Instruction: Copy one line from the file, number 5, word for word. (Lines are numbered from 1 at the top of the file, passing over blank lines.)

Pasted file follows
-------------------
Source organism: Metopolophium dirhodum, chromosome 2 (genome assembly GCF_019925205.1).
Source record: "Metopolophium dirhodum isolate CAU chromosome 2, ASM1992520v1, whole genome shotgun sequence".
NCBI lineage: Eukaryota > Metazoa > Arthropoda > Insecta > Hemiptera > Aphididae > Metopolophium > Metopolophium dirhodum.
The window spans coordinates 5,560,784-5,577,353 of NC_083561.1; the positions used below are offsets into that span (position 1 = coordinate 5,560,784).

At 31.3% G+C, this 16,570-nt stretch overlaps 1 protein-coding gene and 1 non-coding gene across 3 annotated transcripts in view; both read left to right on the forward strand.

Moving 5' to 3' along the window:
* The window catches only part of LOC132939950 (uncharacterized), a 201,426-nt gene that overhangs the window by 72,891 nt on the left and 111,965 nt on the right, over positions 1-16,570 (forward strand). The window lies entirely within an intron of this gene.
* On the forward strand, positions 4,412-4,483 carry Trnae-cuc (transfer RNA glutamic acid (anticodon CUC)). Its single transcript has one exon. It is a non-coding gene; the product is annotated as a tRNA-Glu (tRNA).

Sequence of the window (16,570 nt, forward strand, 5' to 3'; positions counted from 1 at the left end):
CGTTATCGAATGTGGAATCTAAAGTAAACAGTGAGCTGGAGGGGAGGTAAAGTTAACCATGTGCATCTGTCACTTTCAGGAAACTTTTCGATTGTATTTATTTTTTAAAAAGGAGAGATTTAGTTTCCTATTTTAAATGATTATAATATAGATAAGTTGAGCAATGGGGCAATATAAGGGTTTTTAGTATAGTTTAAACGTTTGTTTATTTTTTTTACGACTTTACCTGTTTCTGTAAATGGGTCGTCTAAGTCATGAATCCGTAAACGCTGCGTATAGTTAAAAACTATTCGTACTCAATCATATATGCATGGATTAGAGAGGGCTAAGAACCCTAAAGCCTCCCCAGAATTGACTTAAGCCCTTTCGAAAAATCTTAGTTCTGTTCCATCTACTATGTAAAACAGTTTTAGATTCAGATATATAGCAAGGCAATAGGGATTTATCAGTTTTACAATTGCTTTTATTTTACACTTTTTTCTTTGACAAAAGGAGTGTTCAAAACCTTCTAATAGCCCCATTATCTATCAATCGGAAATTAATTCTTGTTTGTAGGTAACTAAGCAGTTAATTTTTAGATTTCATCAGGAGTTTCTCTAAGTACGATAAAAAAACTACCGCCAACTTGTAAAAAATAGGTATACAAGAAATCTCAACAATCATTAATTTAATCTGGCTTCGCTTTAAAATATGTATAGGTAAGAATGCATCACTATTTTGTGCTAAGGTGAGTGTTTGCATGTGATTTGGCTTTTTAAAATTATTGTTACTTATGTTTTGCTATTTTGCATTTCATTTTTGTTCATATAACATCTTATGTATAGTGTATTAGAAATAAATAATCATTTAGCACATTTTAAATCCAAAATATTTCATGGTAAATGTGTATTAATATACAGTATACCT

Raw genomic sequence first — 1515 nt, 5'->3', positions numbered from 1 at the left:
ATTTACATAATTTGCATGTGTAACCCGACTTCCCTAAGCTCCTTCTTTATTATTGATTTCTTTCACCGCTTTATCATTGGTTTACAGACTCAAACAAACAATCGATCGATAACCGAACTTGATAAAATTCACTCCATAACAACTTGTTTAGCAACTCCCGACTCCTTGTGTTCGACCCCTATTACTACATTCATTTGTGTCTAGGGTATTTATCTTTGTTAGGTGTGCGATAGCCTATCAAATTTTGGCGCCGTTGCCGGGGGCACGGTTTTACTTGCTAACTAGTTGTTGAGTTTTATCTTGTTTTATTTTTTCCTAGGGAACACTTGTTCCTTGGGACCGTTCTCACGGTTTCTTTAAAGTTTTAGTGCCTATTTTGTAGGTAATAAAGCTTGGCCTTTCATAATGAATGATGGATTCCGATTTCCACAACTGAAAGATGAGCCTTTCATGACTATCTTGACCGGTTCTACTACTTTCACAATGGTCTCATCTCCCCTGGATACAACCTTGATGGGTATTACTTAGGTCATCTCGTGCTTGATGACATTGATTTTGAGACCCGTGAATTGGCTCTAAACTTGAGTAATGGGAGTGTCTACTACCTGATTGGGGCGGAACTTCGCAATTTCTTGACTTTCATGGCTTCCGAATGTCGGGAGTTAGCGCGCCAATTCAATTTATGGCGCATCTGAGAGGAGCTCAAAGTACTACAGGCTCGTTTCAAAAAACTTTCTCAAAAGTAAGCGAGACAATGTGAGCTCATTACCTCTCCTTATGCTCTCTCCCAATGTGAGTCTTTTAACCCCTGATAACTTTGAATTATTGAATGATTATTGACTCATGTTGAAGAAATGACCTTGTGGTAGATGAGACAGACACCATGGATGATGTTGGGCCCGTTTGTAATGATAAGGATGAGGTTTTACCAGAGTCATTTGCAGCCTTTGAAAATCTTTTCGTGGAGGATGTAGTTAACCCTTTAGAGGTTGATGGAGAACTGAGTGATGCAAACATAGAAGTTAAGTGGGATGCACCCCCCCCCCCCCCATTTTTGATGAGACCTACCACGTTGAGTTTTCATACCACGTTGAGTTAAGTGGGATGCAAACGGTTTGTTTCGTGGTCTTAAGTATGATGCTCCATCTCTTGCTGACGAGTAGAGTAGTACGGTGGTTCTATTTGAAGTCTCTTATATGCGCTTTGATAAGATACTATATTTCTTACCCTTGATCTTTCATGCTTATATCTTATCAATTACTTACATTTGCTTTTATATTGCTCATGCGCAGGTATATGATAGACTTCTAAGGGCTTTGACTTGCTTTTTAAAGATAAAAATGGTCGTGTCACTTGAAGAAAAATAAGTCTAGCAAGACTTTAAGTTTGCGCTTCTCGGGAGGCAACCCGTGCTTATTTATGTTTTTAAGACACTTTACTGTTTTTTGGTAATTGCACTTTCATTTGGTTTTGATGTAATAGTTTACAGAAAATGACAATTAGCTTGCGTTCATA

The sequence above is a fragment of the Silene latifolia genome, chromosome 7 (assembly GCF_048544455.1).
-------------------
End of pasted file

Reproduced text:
At 31.3% G+C, this 16,570-nt stretch overlaps 1 protein-coding gene and 1 non-coding gene across 3 annotated transcripts in view; both read left to right on the forward strand.